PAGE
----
Dinner Table Refuge by Benjamin Schmitt
Punks Write Poems, 2015
Paperback, 118 pages, $14
Clocking in at over 100 pages, Benjamin Schmitt’s Dinner Table Refuge tackles a number of issue— death, politics, homelessness, love, punk rock nostalgia, and even zombies and robot takeovers. The collection is not only wide in scope, but wide in its array of forms. Collage poems mix with straight-forwarded narratives, but the work resonates the most when the poems are clear, when they recall the idealistic punk rockers of the poet’s youth, or offer meditations on love in the book’s final section.
There is a thread of memory, images of slam dances and sweaty punk clubs that reoccur in the book. The poem “1997,” for instance, transitions between the past and present well. Set against the backdrop of punk rock youth, the poem drives deeper, hitting notes of love and heartache.
the punk rocker read a book on this curb
fifteen years later
he doesn’t remember until he begins crossing the street
and sees that spot he sat reading Homage to Catalonia
one youthful melancholic Friday afternoon
a few hours before she broke up with him
The poem continues to weave in and out of the past and present, as the speaker remembers the various punk patches that adorned his studded leather jacket. The conclusion echoes the beginning, when the speaker again remembers the girl who broke up with him and his book that she never returned. Schmitt has a knack for writing about memory and the passage of youth, while detailing the people that inhabited those clubs, making them more than punk rock caricatures in Doc Martins boots and Black Flag t-shirts.
The idea of lost youth returns later in the book through the poem “We were radicals,” as the speaker reminisces about all of the idealistic plans he and his punk friends had, such as plotting for the overthrow of capitalism, while quoting the Dead Kennedys and Bakunin. There is a collective “we” that echoes throughout the poem, too, which stands not only for the speaker and his friends, but also the activist punk scene. That said, there are times when I wanted these characters to be given more specific names and details, like the girl in “1997.”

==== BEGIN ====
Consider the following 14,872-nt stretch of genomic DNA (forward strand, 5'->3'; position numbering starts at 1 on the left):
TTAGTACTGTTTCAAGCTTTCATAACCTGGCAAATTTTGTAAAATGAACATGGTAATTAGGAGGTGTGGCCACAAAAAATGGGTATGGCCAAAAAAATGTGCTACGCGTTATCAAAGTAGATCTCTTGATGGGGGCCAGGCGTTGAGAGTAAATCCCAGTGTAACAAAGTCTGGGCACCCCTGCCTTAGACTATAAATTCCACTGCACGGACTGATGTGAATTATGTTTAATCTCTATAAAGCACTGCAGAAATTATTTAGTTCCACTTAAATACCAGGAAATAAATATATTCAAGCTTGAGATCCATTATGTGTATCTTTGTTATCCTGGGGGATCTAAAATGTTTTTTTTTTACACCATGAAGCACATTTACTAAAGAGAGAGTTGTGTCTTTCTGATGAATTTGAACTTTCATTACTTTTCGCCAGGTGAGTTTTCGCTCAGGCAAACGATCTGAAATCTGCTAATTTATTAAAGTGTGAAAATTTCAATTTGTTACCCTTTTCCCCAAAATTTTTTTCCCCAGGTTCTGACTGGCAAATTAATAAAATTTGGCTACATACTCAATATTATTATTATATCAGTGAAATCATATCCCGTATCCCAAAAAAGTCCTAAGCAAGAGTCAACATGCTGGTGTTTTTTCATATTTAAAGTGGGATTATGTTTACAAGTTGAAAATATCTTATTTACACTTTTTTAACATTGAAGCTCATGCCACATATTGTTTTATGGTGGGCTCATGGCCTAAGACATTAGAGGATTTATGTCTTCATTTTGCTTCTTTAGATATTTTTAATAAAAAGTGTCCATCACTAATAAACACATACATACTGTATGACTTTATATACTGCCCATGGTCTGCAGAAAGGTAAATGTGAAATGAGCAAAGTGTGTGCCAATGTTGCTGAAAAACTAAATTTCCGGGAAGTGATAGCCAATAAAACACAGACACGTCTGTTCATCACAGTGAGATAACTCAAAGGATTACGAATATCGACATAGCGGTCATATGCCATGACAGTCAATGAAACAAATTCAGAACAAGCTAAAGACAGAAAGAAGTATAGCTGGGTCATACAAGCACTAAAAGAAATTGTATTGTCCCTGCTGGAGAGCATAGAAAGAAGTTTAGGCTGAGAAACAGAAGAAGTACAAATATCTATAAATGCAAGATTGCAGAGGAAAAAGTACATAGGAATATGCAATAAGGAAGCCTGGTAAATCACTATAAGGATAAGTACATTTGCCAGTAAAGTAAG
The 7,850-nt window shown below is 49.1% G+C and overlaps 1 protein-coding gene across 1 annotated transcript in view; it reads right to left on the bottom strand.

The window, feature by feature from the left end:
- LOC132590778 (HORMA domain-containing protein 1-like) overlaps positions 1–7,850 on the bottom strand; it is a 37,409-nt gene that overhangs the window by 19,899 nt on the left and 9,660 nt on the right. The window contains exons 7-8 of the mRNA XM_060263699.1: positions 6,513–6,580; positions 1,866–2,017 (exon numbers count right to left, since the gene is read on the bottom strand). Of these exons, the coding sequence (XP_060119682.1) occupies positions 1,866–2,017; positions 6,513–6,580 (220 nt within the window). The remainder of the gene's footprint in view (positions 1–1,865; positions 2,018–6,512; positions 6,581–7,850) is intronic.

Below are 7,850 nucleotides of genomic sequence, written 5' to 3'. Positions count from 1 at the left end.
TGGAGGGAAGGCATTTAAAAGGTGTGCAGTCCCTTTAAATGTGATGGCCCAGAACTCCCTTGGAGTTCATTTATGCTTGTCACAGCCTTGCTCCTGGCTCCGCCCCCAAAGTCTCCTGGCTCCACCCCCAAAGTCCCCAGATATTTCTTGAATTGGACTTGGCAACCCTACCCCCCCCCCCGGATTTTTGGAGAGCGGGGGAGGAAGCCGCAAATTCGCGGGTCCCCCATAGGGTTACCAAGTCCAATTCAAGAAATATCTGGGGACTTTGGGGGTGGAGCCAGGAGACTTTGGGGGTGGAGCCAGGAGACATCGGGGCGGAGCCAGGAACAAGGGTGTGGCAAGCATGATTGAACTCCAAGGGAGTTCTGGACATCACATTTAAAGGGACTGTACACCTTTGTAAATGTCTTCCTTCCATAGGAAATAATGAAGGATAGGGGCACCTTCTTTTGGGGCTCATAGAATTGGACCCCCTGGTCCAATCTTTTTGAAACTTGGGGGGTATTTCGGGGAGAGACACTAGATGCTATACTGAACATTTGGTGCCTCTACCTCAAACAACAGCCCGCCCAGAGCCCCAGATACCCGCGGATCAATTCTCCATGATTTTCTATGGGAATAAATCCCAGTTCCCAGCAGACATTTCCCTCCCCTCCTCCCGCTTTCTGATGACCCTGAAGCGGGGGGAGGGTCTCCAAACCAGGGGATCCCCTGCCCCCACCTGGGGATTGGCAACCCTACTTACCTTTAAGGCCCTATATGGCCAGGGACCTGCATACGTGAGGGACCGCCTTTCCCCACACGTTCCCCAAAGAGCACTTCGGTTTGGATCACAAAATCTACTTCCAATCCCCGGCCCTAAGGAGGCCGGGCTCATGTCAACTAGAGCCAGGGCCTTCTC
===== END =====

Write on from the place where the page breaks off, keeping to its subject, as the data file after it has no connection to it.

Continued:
The collection makes a major shift in its final section, through a series of love poems. Here, Schmitt offers some of his most well-crafted lines and images. In “T.,” he writes, “I rediscovered my body/in her arms. As she/clutched me I felt the music of pores/singing through skin and I knew/that to truly love the music one had to be/reborn in such embraces/to experience the inevitability of total loss/before sensing the fluidity.” Another poem, “Weirdos,” reads like a praise poem, as the speaker compliments all of the nerdy characteristics of his partner, including her Captain America action figure and affinity for Lord of the Rings marathons.
Dinner Table Refuge is not afraid to address more serious topics, such as white guilt and homelessness, or how the passing of time can tame youthful ideals, but it’s also a collection that will draw laughs from the reader through its pop culture references. It is a book diverse in both subject matter and form, and some of Schmitt’s strongest poems successfully capture a moment and place in time, be it a punk club or a first date with his partner. The lines range from funny to confessional and even sensual in the final pages.